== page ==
Jobs on Prescription
The Government’s latest proposal to turn GP surgeries into Jobcentre Plus must be treated with extreme caution. The Islington GP surgeries that have agreed to pilot this scheme have, perhaps unwittingly, crossed another boundary which plays into the wider agenda of blurring functions and roles of public servants. Hidden behind the deception of “joined up” services lies a de-professionalisation and lowering of standards the public can expect. Merging of functions and budgets will also provide richer pickings for corporate takeover which is the intended endpoint. Meanwhile respected public employees like GPs will be used to set the precedent.
My experience of patients who have had benefits stopped has not been encouraging. Most have gone on to appeal the decision and won. Many were clearly not fit for work and their accounts of the assessment often beggared belief. One patient sticks in the mind. A 62 years old man with severe Parkinson’s disease who despite medication was struggling to function requiring help to dress and wash himself, walking with the classic shuffling gait and experincing disabling tremors in his arms. He was summoned for a work capability assessment. To my shock he was deemed fit to work. Others have been driven to relapse of chronic mental health disorders and the desperation of relying on food banks. The DWP and its outsourcing partners are interested in one thing alone and that is to reduce the spend on benefits. The impact on those refused benefits that then go on to suffer extreme financial hardship, psychical and mental harm as a result of ludicrous decisions are the collateral damage the government is quite happy to inflict.
As a general practioner I am well aware of the financial and bureaucratic burdens deliberately places on practices struggling to provide safe high quality care with diminishing budgets and staffing vacancies. It can seem tempting when government offers alternative financial opportunities for cash strapped practices to grab them only later to realise how temporary and damaging the deals have been and for what purpose they were offered up. Much of what I am tasked to do with my patients neither serves their best interest nor clinical priority. Limited time and resource is constantly being diverted to activity which has no significant health benefit for patients but has income attached.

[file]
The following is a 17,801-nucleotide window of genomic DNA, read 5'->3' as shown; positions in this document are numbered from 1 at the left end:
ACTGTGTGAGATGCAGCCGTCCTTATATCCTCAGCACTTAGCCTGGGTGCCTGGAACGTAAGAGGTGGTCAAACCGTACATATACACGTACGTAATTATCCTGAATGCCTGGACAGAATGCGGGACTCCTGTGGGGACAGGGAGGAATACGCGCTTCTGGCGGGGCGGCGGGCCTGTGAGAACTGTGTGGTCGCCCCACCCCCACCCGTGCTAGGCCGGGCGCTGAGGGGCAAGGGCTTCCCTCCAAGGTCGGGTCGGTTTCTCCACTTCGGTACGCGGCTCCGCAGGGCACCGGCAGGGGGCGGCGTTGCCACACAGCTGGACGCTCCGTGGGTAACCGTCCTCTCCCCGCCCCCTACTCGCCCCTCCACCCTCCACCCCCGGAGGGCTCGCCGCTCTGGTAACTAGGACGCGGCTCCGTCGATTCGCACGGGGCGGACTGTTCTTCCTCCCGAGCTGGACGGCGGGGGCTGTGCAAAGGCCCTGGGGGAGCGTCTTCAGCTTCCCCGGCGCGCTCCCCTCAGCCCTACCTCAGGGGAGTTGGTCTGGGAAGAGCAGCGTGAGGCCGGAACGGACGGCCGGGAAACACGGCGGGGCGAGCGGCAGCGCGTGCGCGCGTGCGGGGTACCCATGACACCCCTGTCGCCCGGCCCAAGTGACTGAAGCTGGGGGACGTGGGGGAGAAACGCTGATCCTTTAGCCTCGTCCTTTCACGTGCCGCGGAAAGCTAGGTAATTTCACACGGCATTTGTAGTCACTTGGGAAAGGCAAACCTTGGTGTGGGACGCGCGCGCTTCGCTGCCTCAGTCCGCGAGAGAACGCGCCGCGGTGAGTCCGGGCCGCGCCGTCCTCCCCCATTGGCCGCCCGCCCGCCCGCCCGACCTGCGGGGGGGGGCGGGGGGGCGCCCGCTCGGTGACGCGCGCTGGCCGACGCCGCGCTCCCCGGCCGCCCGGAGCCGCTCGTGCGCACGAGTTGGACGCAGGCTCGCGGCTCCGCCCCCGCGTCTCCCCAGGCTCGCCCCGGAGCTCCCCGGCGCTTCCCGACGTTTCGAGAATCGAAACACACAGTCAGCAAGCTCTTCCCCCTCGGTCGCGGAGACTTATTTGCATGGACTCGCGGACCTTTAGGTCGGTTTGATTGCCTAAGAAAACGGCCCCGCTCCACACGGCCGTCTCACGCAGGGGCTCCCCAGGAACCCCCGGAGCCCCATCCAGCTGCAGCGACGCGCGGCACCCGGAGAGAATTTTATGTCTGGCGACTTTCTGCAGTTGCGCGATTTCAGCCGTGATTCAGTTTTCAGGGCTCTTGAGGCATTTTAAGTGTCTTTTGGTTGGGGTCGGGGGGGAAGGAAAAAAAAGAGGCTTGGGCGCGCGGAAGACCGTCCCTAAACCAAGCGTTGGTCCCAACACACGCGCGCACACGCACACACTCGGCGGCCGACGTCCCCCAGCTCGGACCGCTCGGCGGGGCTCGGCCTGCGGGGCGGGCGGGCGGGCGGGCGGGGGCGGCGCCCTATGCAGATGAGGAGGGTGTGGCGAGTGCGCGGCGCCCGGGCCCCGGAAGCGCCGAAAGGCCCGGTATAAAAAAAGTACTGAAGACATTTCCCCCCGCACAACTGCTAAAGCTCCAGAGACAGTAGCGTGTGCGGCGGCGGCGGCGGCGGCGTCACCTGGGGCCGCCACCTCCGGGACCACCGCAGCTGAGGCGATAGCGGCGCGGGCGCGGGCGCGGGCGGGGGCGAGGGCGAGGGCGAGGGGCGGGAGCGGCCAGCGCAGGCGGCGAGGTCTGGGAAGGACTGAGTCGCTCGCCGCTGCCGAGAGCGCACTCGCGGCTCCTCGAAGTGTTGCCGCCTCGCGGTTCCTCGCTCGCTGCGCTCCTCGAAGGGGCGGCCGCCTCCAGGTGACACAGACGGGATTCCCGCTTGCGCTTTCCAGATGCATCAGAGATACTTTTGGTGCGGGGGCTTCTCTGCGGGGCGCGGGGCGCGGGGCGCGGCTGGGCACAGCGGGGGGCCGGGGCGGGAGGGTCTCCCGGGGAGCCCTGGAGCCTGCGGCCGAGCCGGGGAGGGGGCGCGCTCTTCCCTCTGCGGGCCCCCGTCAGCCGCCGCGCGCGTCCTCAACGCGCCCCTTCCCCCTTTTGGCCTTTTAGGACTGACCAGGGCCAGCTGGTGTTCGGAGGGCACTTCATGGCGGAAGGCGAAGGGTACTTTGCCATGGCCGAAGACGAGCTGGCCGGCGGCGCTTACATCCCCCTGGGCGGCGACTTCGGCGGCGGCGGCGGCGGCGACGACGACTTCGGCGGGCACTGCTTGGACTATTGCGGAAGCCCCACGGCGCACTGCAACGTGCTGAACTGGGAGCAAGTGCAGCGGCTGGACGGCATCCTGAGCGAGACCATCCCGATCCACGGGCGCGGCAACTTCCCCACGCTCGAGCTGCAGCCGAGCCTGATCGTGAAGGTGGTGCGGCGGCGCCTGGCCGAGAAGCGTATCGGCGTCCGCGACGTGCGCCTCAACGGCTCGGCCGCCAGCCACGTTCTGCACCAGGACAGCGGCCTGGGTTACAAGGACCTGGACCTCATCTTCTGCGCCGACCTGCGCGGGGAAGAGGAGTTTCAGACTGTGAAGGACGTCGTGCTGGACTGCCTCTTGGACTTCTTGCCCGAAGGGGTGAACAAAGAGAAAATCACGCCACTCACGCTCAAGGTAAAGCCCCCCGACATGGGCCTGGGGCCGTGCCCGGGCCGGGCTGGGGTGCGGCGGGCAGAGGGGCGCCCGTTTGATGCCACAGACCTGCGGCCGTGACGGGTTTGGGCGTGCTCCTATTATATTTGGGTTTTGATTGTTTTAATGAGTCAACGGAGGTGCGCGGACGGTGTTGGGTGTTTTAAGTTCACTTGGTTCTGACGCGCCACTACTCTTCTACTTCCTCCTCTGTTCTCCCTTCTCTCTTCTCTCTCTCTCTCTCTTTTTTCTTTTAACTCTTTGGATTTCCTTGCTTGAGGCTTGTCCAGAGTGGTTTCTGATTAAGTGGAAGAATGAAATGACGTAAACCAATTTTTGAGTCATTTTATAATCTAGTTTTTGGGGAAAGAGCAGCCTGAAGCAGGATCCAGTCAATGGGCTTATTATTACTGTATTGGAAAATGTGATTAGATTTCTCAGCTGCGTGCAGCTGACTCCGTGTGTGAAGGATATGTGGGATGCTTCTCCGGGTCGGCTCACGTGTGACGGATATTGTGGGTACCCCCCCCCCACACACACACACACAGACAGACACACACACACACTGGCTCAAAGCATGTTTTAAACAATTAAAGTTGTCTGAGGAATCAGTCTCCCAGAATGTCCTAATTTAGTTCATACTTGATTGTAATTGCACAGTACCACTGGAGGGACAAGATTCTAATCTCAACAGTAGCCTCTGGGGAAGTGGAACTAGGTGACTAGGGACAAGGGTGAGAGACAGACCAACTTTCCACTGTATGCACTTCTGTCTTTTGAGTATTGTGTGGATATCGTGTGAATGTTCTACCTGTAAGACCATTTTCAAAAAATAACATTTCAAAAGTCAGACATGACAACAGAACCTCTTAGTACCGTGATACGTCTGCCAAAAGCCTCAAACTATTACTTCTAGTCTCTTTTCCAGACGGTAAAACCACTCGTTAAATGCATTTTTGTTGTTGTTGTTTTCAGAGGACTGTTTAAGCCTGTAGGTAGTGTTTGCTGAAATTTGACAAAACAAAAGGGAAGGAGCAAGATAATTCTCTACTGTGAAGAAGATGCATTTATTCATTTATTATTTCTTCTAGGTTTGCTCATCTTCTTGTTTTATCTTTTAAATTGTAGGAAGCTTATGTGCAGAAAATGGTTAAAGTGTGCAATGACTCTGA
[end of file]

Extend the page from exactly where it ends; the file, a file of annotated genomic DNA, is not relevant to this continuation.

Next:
The Jobs on Prescription schemes will damage the doctor patient relationship particularly for people with mental distress and physical disabilities. The GP will be seen as an agent for the DWP with a potential conflict of interest in advising patients into job focused interviews. No doubt in time the role will be given to less qualified staff with perhaps less ethical objection. Bonus payments for getting people off benefits could speed up the achievement of the government goal to reduce the benefits bill. The constant focus on benefits and work add further psychological burden to people eroding self-worth and esteem. The threat of “conditionality” implying you either engage or face sanction hanging heavily over claimants. The subliminal message is that the patient is to blame by choosing not to comply so whatever happens they bought it on themselves.
Doctors need to remember their duty to do no harm. Patients pressured into employment schemes or put off seeking medical care from doctors they no longer trust may come to harm. This is against our ethical duty and should be rejected for what it is a draconian attempt to deny basic financial safety net for sick and disabled people.
Dr Bob Gill